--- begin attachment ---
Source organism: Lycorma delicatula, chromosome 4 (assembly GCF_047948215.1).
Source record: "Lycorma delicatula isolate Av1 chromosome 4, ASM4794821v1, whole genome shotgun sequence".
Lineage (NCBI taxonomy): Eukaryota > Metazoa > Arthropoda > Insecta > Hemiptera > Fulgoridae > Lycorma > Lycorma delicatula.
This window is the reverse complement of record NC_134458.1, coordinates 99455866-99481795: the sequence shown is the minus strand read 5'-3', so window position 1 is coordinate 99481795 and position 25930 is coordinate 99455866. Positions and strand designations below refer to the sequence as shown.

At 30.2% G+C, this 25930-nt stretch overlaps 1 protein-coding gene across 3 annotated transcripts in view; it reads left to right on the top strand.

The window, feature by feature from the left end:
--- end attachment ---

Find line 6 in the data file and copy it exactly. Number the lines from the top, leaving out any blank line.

The window, feature by feature from the left end: